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 Post subject: How to determine the IAM profile ?PostPosted: Mon Jan 30, 2017 9:52 pm

Joined: Mon Apr 16, 2012 7:29 pm
Posts: 1665
The IAM (Incidence Angle Modifier) is the transmission deficit (up to the solar cell) due to the incidence angle. The transmission loss is a general phenomenon, due to the reflexion and transmission of the sun's ray at each material interface (air-glass, glass-EVA, EVA-cell), as well as some absorption in the glass. The IAM only concerns the angular dependency of this effect, i.e. it is normalized to the transmission at perpendicular incidence (0° incidence angle).

PVsyst uses an IAM function, which describes the deficit of transmission as a function of the incidence angle. This function is applied either to the beam component, and to the diffuse, using an integral over all "seen" directions, supposing an isotropic distribution of the diffuse irradiance.

The IAM function may be determined in different ways:
- By a physical calculation using the laws of optics (Fresnel laws),
- By measurements, either indoor (flash test) or outdoor (at sun),
- By a rough approximation proposed by the ASHRAE (present default in PVsyst).

Fresnel's laws

The Fresnel's laws describe the transmission and reflexion of a light ray at the interface of materials characterized by their Index of Refraction n. This calculation should be performed at each interface: Air-Glass (the dominant effect), Glass-EVA and EVA-Cell (less reflexion as the refraction indices are close to each other), secondary reflexion in the glass and its transmission to air, etc.

Globally, the next figure shows the Fresnel's laws for a single glass cover, as well as a glass with antireflective (AR) coating.
On this figure, we also show the ASHRAE parametrization, which is the default function in PVsyst. We see that this approximation is not satisfactory, it is here for historical reasons (chosen since the beginning of PVsyst in 1992). PVsyst will probably use the Fresnel's model as default in a near future.
Attachment:
File comment: Fresnel's laws and Ashrae parametrization

IAM_Ashrae_Fresnel.png [ 10.23 KiB | Viewed 15365 times ]
Measurements
Now the measurements proposed by diverse Laboratories (manufacturers) are very difficult to interprete and understand. We have received many measurements, which are contradictory.
Normalized measurement procedures are described in the IEC 61853-2 directive. This document specifies 2 methods, either indoor measurements (flash tests) or outdoor measurements (at sun).

Among all measurements that we have received:
- The indoor measurements seem of very good quality, they usually give results which are very close to the Fresnel's model. The next figure gives an example.
Attachment:
File comment: IAM measurements, Indoor ans Outdoor

IAM_Measurements_Fresnel.png [ 11.55 KiB | Viewed 15365 times ]
- The outdoor measurements are much more erratic, and in most cases give much higher values than the Fresnel's laws. The methodology is not so "clean" as the indoor method, as the measurement is perturbated by the unavoidable diffuse and albedo parts. The reference beam component is indirectly evaluated by a pyrheliometer (beam) and a pyranometer (global). The diffuse is also suffering of the IAM effect, but this is not taken into account in the methodology.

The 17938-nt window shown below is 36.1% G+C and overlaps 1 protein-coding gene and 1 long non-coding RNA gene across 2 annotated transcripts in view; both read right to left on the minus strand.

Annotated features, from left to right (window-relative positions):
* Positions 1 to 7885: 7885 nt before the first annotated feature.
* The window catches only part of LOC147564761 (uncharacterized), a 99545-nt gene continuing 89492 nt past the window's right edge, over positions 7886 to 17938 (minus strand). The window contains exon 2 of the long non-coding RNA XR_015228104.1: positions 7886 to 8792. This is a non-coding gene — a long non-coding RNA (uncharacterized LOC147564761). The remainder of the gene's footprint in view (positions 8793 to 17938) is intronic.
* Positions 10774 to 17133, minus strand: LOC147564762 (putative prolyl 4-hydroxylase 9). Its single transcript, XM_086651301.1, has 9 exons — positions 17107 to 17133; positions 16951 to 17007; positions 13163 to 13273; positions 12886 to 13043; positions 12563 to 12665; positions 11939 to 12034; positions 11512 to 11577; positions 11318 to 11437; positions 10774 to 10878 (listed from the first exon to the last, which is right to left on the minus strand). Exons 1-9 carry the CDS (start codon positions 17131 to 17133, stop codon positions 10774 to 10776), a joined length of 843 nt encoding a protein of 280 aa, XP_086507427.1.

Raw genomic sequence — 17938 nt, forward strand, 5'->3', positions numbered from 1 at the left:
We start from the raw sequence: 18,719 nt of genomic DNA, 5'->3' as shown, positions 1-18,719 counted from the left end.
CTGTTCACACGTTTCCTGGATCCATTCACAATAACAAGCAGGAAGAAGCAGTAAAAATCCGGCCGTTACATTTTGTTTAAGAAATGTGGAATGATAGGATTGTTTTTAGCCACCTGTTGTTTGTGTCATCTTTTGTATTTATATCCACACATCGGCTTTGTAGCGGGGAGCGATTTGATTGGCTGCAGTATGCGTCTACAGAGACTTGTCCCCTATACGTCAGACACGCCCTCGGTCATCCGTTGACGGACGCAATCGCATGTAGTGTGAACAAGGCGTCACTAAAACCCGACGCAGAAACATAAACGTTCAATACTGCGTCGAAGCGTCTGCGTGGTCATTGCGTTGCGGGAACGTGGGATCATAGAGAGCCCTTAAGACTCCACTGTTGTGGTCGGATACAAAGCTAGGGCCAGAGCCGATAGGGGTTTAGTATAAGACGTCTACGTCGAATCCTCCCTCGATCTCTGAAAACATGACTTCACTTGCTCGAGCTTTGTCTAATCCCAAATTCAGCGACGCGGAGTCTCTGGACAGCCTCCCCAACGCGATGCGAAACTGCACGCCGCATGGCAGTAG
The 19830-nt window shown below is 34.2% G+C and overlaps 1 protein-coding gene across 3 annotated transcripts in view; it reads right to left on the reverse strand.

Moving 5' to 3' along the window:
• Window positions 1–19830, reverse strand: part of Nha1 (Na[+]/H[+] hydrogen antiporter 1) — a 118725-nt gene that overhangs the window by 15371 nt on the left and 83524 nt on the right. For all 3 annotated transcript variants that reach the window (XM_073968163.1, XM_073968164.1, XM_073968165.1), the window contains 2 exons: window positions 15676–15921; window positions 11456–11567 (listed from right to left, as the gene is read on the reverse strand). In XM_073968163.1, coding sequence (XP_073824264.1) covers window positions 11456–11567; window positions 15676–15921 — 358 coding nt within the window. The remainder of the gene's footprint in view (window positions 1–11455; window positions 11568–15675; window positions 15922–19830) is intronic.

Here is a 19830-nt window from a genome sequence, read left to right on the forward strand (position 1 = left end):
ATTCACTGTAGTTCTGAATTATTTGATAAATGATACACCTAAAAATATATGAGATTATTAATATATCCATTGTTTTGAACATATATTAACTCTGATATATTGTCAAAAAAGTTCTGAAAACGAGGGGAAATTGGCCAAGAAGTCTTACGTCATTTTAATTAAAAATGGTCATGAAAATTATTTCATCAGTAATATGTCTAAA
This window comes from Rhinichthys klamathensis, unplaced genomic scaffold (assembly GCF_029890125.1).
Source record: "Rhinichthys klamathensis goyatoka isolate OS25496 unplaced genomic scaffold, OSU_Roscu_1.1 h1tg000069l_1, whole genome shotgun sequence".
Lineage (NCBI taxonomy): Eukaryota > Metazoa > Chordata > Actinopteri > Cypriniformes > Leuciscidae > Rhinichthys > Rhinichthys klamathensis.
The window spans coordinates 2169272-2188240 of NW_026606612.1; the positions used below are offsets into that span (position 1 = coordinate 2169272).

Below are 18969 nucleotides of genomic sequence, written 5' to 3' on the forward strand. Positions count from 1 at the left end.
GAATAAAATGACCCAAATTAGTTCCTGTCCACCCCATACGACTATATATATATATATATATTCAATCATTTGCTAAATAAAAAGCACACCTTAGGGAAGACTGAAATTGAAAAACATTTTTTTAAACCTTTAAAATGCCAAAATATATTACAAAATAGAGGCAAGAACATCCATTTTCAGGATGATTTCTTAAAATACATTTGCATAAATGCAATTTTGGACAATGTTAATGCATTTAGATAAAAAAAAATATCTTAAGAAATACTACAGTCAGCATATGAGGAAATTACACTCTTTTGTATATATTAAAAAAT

Moreover:
- The angle determination is a source of uncertainty. The IEC 61863-2 requires an accuracy of +/- 1°. Now such a discrepancy involves an uncertainty on IAM of 1.4% at i = 70°, and over 5% at I = 80°.
- Remember that the sun moves by 1° every 4 minutes, and that the apparent diameter of the sun is 0.53°.
- There may also be an effect of the light polarization when the sun is low on the horizon: the Fresnel's laws show that the parallel and perpendicular components have very different angular behaviours (+/- 20% at 70°, with respect to the average).

When analysing the rough measurements of different modules (and +/- incidences), we notice a dispersion of the individual measurements of several percents, indicating a basic uncertainty in each measurement.

Such a systematic discrepancy between indoor and outdoor measurements lead to significant differences in the IAM loss calculations, which to our opinion is not justified. Therefore since January 2017 (version 6.53) we will not accept outdoor IAM measurements for new modules of the PVsyst database. Only the Indoor data will be retained.

Effect on the simulation
The IAM loss affects the 3 components of the irradiance, with almost half the contribution for the diffuse and albedo.
- The Diffuse and albedo contributions depend mainly on the geometry (plane tilt and shadings).
- The Beam contribution is related to the climate, namely the beam quantity along the year, and is computed for each simulation step.

The next figure (issued from the PVsyst tool "Detailed Losses > IAM > Detailed study") shows the contribution of different profiles, for the meteo of Marseille and a plane tilt of 20°.
- The Ashrae parametrization with bo = 0.05 corresponds about to the Fresnel's laws for single glass.
- The Ashrae parametrization with bo = 0.04 is close to the Fresnel's laws with AR coating, which is very close to the indoor measurement, and is probably the "modern" standard.
- The "User defined IAM profile" is the outdoor measurement mentioned above. We see that it overperforms the indoor measurement by more than 1%, and the PVsyst default by 1.8%.
Attachment:
File comment: IAM losses for different profiles

IAM_Losses.png [ 12.18 KiB | Viewed 15364 times ]
NB: Antireflective coatings are relatively fragile. Nothing ensures that they remain intact, especially in hard conditions (deserts, cleaning, etc). Therefore the real performance may derive from the nominal (outdoor measurements) to the single glass (PVsyst present default) along the life of the plant.

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